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Interfacial adhesion mechanism between organic polymer coating and hydrating cement paste
, Ilango N.K., Gujar P., Nagesh A.K., Alex A.
Published in
Volume: 115
Surface coatings have proved to be one of the most effective methods to protect the concrete structures in aggressive environments. However, coating the structures with polymer after 28 days of curing/hydration to get the best interfacial performance has little scientific backing. The measured surface free energy of the hydrating cement paste showed that the surface energy is high for a 2-day hydrated paste compared to cement paste cured for 7, 28 days. This opens up the possibility for exploration into coating an acrylic based polymer on a concrete surface before it reaches 28 days of hydration, which has been investigated in this study. The practical work of adhesion between the hydrating cement paste and polymer as measured from macro mechanical tests showed to have a dependency on the surface evolution of the cement paste. However, it was also observed that it depends equally on the polymer functional groups. Poly (methyl methacrylate) (PMMA), when coated on a 2-day hydrated cement paste, showed higher interfacial strength than when coated on later days (7, 14, 28 days). In the case of epoxy, irrespective of when the polymer was coated, it had the same interfacial strength. The influence of the evolving cement paste and the polymer functional group (PMMA in particular) on the interfacial strength at the micro- and molecular-length scales are discussed. It is found that the free/adsorbed calcium form a metal-complex with the ester functional group of the polymer in addition to the physical interactions, resulting in higher interfacial strength. The observations shed light on the importance of interfacial science and act as a guideline for the design of effective polymer-cement coatings. © 2020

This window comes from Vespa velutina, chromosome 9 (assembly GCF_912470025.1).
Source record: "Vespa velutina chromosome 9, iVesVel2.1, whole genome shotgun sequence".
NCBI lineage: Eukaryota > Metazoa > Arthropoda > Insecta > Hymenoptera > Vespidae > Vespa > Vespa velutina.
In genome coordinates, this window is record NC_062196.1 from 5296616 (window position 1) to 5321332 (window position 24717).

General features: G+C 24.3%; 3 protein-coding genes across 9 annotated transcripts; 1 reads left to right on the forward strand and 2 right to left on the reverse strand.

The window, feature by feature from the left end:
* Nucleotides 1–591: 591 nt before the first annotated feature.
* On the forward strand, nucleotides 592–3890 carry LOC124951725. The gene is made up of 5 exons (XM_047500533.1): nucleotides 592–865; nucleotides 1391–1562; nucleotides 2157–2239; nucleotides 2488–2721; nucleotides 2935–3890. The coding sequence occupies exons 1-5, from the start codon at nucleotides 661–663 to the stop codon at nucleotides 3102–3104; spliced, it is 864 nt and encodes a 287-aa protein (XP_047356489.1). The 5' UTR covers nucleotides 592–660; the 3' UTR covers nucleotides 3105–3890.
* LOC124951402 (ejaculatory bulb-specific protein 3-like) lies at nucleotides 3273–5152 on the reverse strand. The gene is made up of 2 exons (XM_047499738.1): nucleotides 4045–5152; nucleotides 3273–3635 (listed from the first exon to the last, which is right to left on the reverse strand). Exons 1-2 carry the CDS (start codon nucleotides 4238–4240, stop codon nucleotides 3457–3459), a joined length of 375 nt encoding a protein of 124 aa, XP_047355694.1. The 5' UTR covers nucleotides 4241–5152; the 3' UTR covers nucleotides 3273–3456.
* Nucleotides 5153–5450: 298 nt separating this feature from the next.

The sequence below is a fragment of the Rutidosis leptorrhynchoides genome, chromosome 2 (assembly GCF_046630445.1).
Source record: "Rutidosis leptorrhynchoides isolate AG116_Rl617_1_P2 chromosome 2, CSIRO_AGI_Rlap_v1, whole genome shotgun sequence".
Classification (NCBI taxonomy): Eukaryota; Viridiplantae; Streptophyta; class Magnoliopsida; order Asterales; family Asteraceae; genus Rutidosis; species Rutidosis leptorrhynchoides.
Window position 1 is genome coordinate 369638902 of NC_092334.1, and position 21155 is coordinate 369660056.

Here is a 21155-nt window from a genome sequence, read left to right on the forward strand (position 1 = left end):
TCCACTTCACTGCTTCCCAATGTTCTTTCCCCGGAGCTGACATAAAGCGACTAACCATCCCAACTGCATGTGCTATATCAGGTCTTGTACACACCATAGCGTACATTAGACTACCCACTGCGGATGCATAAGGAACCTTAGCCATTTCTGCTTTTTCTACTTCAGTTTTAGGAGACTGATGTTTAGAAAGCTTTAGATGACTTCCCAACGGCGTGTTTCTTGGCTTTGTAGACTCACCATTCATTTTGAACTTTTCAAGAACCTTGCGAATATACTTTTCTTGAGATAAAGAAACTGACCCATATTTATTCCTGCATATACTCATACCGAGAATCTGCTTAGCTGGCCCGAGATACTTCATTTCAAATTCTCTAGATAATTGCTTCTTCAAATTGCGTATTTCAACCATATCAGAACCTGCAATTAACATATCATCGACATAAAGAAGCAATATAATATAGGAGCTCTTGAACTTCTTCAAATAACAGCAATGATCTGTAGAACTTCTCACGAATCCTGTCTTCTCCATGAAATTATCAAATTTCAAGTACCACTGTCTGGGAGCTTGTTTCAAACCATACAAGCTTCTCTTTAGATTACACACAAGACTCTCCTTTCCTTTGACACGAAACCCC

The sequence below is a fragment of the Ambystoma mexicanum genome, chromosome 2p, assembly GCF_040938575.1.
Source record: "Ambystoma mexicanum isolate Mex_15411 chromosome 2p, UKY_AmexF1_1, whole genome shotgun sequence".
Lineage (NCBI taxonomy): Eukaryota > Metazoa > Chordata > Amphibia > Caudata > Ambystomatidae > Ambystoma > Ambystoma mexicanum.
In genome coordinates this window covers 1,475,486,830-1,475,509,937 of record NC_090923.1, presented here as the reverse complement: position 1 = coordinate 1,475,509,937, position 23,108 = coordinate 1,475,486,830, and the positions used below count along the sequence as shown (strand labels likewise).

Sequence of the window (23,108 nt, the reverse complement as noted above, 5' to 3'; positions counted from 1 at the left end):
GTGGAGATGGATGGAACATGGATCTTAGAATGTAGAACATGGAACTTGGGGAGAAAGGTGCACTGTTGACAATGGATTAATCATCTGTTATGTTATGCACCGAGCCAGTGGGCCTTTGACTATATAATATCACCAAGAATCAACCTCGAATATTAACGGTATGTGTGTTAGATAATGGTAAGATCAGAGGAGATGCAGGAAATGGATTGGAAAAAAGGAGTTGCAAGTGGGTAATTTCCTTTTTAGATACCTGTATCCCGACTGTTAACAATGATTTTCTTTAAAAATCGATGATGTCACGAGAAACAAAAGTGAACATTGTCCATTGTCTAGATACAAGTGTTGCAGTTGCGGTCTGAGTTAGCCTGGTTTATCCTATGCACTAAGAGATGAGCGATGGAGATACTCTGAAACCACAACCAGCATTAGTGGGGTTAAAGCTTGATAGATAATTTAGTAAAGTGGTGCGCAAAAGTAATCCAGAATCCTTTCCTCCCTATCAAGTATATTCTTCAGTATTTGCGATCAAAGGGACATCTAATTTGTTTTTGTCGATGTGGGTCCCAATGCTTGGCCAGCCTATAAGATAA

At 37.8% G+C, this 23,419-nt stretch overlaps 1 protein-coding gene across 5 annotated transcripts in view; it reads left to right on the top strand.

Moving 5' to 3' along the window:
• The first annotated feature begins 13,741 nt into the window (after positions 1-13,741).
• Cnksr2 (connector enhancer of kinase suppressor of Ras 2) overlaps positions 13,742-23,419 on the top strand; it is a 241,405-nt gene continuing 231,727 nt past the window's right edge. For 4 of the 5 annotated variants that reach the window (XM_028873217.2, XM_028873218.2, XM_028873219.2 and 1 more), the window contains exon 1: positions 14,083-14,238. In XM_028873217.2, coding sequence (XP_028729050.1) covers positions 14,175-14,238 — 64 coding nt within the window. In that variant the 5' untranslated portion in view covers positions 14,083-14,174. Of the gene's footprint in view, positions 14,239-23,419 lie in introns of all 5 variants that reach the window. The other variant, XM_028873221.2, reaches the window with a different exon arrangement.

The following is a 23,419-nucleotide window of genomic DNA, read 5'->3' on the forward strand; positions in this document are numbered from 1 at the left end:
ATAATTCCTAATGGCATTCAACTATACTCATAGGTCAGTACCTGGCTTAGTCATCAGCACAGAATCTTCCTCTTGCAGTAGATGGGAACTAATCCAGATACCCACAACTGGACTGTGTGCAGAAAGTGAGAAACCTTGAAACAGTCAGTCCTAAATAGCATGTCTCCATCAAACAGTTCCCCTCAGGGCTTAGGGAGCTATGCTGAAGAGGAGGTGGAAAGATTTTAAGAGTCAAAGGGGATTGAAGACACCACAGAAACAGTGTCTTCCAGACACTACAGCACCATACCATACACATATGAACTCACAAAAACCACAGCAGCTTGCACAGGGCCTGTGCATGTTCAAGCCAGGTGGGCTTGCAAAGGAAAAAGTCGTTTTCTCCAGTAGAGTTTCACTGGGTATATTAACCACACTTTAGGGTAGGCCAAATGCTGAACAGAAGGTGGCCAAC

About the journal
JournalCement and Concrete Composites
Open AccessNo